Cross over a bridge or two. San Francisco has two important bridges, the Golden Gate and the Bay Bridge. The first is an orange structure that connects SF to the Marin side. It traverses what would be a huge cavern if not for the bay waters far below. When you look at it, think about what stories it tells. There have been many jumpers, almost all of whom died. What would bring someone to jump off that bridge? Think of the car accidents that have taken lives. What were the drivers doing when they crossed over the separating lines.

The Bay Bridge is a modern structure with massive steel cables. It is beautiful, but is shrouded in controversy. The cost to build it went way beyond projections. Think of the story to be told about the negotiations that might have taken place. There are bolts that are rusting, causing some to fear driving over the bridge. Not that we want that to happen, but think of the fictional piece that could tell that story.

As you walk up and down the streets, look at the doors. I’m willing to bet that no two are alike. Note the colors. Do they signify anything or did the owner choose by random? Imagine the story if color meant something. Green for an herbalist, yellow for an apothecary. Red for law. Blue for police. What stories come to mind?

If you don’t have time for a walkabout, go on an imaginary one in the setting of your story. Take notes. Make lists. Come up with potential conflicts and events.

Your task is to write a scene in which the environment is crucial to the story. Don’t spend copious amounts of time describing the scene, but allow the elements to slowly come into play.

Have fun with this one.

Hiring Help

Let’s face it: things break. Sometimes, if we’re talented and skilled enough, we can fix it on our own. Many of us, however, are not so fortunate.

Water backs up into the shower. We call a plumber.

The car makes terrible noises: we take it to a mechanic.

We can’t tell the difference between a flower and a weed: we hire a gardener.

The roof leaks: we hire a contractor.

And on and on and on.

The same must be true for our characters. Problems arise that he cannot fix, so he turns to outside help.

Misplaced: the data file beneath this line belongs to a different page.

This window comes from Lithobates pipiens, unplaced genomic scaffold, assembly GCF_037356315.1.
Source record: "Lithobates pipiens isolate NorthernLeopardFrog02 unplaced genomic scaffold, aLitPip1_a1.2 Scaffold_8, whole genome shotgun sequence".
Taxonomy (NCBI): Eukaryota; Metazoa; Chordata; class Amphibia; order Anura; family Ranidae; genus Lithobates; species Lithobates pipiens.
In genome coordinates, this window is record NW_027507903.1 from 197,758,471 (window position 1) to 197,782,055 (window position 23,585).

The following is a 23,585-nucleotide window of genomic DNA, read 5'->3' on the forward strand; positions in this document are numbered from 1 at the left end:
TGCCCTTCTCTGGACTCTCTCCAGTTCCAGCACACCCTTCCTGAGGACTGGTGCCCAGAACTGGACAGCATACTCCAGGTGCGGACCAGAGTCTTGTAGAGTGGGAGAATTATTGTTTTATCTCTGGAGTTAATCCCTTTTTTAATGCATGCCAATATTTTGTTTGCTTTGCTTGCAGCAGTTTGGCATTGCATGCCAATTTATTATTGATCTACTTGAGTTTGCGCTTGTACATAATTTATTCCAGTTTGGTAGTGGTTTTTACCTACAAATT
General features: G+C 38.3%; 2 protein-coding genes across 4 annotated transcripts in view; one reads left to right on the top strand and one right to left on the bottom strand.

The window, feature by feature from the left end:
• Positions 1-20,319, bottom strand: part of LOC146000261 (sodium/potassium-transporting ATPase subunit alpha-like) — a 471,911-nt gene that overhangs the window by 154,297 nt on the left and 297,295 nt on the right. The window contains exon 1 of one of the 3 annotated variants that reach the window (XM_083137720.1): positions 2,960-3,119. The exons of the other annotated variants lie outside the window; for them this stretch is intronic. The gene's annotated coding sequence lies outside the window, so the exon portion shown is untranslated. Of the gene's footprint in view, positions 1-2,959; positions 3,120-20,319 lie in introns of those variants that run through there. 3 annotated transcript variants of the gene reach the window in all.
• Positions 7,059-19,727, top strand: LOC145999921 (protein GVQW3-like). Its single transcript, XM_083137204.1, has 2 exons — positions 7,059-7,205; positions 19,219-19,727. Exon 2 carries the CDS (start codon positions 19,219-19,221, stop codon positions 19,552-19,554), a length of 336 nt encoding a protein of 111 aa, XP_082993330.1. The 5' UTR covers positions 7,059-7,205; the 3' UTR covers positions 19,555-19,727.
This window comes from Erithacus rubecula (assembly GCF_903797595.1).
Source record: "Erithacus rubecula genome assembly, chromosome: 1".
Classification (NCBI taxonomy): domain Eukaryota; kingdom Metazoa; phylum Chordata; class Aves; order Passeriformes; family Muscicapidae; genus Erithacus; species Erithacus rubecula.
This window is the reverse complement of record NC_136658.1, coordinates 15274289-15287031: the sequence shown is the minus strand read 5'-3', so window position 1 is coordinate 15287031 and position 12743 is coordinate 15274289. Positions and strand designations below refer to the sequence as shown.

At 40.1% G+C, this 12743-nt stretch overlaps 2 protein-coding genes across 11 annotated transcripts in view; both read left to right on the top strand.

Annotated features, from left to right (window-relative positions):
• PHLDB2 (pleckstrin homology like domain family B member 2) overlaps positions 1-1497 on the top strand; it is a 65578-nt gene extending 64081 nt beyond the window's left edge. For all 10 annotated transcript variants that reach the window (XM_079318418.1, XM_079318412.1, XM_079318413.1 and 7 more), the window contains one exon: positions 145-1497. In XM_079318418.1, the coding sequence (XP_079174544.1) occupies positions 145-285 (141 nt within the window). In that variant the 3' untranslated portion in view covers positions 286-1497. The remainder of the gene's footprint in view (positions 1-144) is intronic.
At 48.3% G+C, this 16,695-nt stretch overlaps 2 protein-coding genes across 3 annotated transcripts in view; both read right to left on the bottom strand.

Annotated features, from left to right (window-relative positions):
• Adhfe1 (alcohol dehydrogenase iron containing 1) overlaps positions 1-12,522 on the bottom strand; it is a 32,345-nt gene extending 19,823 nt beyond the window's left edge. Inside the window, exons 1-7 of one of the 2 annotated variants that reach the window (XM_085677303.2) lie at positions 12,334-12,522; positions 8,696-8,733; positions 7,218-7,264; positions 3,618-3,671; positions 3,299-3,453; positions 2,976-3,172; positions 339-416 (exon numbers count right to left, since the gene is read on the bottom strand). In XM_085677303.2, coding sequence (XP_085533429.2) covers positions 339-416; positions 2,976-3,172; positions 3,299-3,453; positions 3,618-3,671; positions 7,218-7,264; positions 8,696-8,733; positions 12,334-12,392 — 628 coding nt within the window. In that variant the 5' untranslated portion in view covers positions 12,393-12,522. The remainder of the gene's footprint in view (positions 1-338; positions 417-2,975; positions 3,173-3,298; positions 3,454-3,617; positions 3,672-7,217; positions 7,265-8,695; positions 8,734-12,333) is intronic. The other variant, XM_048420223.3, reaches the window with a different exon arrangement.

Begin by making a list of things that your character cannot fix. Come up with at least ten. Then narrow it down to the one that would make the most interesting scene.

Your task is to write that scene. Begin with a peculiar noise or water where it shouldn’t be or bushes growing to abnormal sizes. Set the stage by letting us experience the problem through the character’s eyes. Remember to use the senses.

Once the problem has been discovered, what does she do? Does she call a relative to come over or try to fix it herself? What steps does she take in the attempted repair? Does she stand around and watch or pick up the wrench and tighten the pipes herself?

Think about how many attempts to give your character before he calls for help. If it’s more than one, show us each, allowing us to feel the frustrations that he feels.

At one point does she give up and call for help? Is it at the first sighting of problems or after many leaks sprout through the roof? After the car quits working or the tire falls off? Let us experience the attempts as well as the resignation.

Once the decision has been made to hire help, what does he do? Does he troll the neighborhood asking for recommendations or look up contractors online? How many does he call and how many proposals does he gather before deciding on the one to do the job?

Then, as the problem is being fixed, what does she do? Sit inside and drink a cup of coffee or hang around making sure that the worker is steadfast and honest with his time? Pick up the detritus as the job is being completed or watch a movie?

Sitting around would not make for a very interesting story, so be careful with this one.

Once the job is done, what does the character do? How does he feel? Does he haggle over price and the quality of the job or simply pay? Does she inspect the work and nitpick over every little thing?

You must decide, based upon you character’s personality.

So, get started with your list of potential problems, then write the scene.

Have fun with this one.

 

The Home Front

Your character has to live somewhere, and that place needs to be reflected in the things that your character does.

For example, if the protagonist lives in a homeless camp, then life centers on food, shelter and feeling safe, especially at night. Cleanliness is an issue as well as finding resources to help with clothes, laundry and food.

Let’s say the protagonist is a princess who lives in a castle. That’s a completely different sort of issue. How the princess treats and interacts with employees tells us whether or not she is arrogant and sees them as a subservient class. Since she doesn’t have to worry about basics, what she does do becomes a part of who she is.